Treasury secretary Gabriel Makhlouf says New Zealand needs to broaden its approach to Asian markets and embrace higher levels of foreign investment.
In a speech in Auckland yesterday Makhlouf posed the question : How can New Zealand deepen its integration into the Asia region?
"While there is a lot of noise made about foreign capital and its impact on Auckland house prices, there is worryingly little discussion about the importance of foreign investment for business, or even informed debate on where that investment is from or how the source of investment may change over time," Makhlouf said.
Current levels of Asian investment in New Zealand did not yet reflect the level of growth and wealth in the region, he said.
"Australia is still by far New Zealand's largest source of foreign direct investment, representing 52 per cent of the total stock (the majority of which is in the financial and insurance sector), followed by the US at 8 per cent, Hong Kong at 6 per cent, and the UK, Singapore and Japan each at around 5 per cent."
Asia was the destination for around 40 per cent of New Zealand exports but represented only 16 percent of our foreign direct investment stocks.
Over time Treasury expected that Asia would become an increasingly important source of foreign capital for New Zealand, he said.
This meant growing businesses, more jobs and higher wages for New Zealanders.
"Just as we should celebrate Fonterra investing billions of dollars in farms in China, we should be seeking out far greater investment from Asia. An important part of this increased investment will likely occur through portfolio and other financial flows, providing an important opportunity to deepen our financial markets."
Just as we should celebrate Fonterra investing billions of dollars in farms in China, we should be seeking out far greater investment from Asia.
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Makhlouf highlighted the value the Trans-Pacific Partnership which he described as a good example of how we are drawing closer to Asian nations.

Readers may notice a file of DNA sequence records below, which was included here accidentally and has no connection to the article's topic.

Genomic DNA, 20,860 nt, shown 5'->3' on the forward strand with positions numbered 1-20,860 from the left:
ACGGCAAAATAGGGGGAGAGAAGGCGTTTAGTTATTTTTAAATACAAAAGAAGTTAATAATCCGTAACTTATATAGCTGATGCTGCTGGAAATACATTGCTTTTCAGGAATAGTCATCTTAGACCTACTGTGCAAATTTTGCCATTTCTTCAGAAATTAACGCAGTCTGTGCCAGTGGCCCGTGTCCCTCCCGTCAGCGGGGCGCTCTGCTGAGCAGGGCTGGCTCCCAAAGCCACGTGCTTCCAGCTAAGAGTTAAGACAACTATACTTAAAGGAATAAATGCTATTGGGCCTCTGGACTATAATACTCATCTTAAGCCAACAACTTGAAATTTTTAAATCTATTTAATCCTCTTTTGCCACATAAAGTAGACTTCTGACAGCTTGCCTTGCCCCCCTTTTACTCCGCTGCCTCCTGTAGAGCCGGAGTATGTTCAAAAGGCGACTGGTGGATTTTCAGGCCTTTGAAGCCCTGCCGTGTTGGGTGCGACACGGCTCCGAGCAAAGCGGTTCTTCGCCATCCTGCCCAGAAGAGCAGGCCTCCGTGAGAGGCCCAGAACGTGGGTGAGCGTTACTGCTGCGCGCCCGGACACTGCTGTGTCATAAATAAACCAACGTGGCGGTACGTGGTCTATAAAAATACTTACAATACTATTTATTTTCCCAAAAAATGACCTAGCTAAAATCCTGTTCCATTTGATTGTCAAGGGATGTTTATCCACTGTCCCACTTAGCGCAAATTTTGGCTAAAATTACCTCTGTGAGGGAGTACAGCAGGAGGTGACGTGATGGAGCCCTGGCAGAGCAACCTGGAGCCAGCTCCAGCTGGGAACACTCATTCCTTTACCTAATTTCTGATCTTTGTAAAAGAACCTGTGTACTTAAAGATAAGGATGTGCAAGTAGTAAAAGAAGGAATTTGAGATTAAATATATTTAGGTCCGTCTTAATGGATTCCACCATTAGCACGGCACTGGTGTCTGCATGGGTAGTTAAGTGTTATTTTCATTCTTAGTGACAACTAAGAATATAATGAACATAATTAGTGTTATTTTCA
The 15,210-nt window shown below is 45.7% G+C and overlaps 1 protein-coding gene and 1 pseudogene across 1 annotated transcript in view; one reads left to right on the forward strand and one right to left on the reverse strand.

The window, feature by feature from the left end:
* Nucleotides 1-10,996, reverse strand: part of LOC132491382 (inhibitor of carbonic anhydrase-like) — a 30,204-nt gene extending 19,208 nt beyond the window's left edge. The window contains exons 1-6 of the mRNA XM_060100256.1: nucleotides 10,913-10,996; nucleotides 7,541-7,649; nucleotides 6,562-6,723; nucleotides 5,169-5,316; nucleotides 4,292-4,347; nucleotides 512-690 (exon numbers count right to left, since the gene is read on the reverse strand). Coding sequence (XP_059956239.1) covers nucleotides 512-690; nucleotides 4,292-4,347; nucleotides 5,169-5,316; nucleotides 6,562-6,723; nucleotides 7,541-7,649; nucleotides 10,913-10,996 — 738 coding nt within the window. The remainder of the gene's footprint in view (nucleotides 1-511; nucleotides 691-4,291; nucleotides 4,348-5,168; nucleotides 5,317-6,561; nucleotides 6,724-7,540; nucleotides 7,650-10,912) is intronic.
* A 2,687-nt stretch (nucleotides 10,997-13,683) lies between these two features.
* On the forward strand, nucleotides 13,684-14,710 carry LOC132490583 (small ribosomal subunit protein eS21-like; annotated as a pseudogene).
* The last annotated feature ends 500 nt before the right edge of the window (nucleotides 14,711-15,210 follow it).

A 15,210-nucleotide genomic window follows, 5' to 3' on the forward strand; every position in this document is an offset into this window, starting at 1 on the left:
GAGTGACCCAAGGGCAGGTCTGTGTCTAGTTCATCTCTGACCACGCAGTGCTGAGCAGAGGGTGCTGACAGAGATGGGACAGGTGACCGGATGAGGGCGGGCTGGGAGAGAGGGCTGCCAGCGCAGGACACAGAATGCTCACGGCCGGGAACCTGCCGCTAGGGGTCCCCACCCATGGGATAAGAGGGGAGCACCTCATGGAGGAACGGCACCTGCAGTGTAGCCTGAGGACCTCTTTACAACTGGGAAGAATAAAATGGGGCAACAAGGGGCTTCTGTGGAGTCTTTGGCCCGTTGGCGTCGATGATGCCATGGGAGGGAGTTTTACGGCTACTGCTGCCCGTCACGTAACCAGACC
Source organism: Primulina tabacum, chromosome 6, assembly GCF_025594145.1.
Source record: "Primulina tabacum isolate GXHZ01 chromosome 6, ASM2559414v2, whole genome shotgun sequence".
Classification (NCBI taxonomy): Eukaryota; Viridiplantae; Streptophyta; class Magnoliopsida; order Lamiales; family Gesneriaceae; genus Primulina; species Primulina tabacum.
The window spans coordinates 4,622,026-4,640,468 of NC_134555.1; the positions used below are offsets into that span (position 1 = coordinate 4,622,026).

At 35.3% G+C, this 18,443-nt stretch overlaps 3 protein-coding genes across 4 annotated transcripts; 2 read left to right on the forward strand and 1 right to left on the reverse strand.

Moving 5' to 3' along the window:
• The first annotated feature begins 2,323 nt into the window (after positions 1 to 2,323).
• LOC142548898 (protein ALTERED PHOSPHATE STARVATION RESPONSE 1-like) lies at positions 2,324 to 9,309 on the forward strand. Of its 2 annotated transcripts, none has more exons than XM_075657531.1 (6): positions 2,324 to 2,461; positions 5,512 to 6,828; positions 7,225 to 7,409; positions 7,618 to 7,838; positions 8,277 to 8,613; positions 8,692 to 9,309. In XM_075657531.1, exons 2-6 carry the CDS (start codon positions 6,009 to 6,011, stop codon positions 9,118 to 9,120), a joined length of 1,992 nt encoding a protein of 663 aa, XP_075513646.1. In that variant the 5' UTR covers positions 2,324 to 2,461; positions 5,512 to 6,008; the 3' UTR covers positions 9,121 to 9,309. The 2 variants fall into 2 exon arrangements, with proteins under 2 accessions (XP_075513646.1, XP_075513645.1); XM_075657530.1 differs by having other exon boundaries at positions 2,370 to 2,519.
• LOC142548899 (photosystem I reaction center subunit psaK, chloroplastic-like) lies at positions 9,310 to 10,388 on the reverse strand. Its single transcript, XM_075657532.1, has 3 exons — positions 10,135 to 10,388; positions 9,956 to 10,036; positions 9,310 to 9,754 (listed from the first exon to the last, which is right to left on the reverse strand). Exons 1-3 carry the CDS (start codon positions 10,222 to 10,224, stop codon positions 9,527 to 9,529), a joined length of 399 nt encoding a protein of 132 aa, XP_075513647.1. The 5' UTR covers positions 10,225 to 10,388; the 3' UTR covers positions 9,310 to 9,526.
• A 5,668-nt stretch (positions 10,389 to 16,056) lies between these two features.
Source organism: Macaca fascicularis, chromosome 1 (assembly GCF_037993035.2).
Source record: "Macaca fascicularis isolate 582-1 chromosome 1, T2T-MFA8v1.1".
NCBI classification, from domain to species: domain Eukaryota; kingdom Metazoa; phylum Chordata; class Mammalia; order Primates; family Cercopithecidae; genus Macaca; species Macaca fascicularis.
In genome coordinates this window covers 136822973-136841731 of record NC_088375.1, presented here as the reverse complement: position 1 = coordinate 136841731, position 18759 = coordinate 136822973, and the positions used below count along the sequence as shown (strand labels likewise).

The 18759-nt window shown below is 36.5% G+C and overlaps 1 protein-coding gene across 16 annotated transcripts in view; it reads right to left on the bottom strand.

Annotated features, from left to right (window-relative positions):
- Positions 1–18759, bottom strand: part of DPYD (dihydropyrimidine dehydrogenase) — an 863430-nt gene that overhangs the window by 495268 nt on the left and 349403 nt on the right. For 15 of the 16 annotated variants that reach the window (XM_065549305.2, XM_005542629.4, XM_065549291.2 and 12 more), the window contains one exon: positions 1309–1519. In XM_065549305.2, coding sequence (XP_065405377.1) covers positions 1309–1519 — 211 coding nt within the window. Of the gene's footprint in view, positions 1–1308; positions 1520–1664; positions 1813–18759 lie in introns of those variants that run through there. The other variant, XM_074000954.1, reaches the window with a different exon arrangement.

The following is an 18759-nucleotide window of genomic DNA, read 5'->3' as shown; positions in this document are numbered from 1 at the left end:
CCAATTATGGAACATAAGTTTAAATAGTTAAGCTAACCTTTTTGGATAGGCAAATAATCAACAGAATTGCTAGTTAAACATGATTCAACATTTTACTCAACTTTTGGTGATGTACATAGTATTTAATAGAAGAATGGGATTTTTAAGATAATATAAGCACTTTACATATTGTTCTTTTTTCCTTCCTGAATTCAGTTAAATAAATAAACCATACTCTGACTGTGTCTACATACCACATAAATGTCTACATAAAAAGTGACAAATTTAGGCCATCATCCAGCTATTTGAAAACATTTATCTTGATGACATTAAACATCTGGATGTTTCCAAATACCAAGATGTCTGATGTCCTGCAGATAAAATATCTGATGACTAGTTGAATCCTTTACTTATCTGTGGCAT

"These agreements are a springboard that we can use to better understand overseas markets, and importantly, to better understand consumers. I want to think about a world where our trade relationships with Asia are as close as they are with Australia."
Makhlouf also spoke directly to the Herald about the politics and public concerns around foreign investment.
"I completely understand that some feel passionate about these things."
But from an economic perspective the ownership of a particular asset didn't really matter, he said.
"What matters is: what use is that asset being put to?`"
"The danger is that we're conflating all of these issues into one debate, and its the wrong debate," he said. "We're not debating the simple question of: what is the benefit of foreign investment into New Zealand and overseas investment out of New Zealand."
Some investments might be better than others but Treasury was reluctant to be saying that one sort of investment was bad and some were good, he said.
" The sort of investment that you want is the sort that will help the economy function well."
If you looked at an example like a new hotel for Auckland, the reality was that if it was to be New Zealand-owned it would be funded with borrowing.
It goes beyond trade, it includes capital flows, people flow and idea flows. We see it as a fundamental part of the whole strategy to improve our prosperity.Gabriel Makhlouf
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"They'd be most likely borrowing from overseas and paying interest to people overseas," he said.
Despite being very trade focussed New Zealand had room for improvement in its "connectedness" to Asia.
"It goes beyond trade, it includes capital flows, people flow and idea flows. We see it as a fundamental part of the whole strategy to improve our prosperity."
Asked about the Treasury's role in the foreign investment debate, Makhlouf said the primary mission was to improve prosperity and give Government the best possible advice.
"The Treasury's job is to make sure that people understand the implications of their choices. At the end of the day Ministers decide and the Government doesn't always agree with us."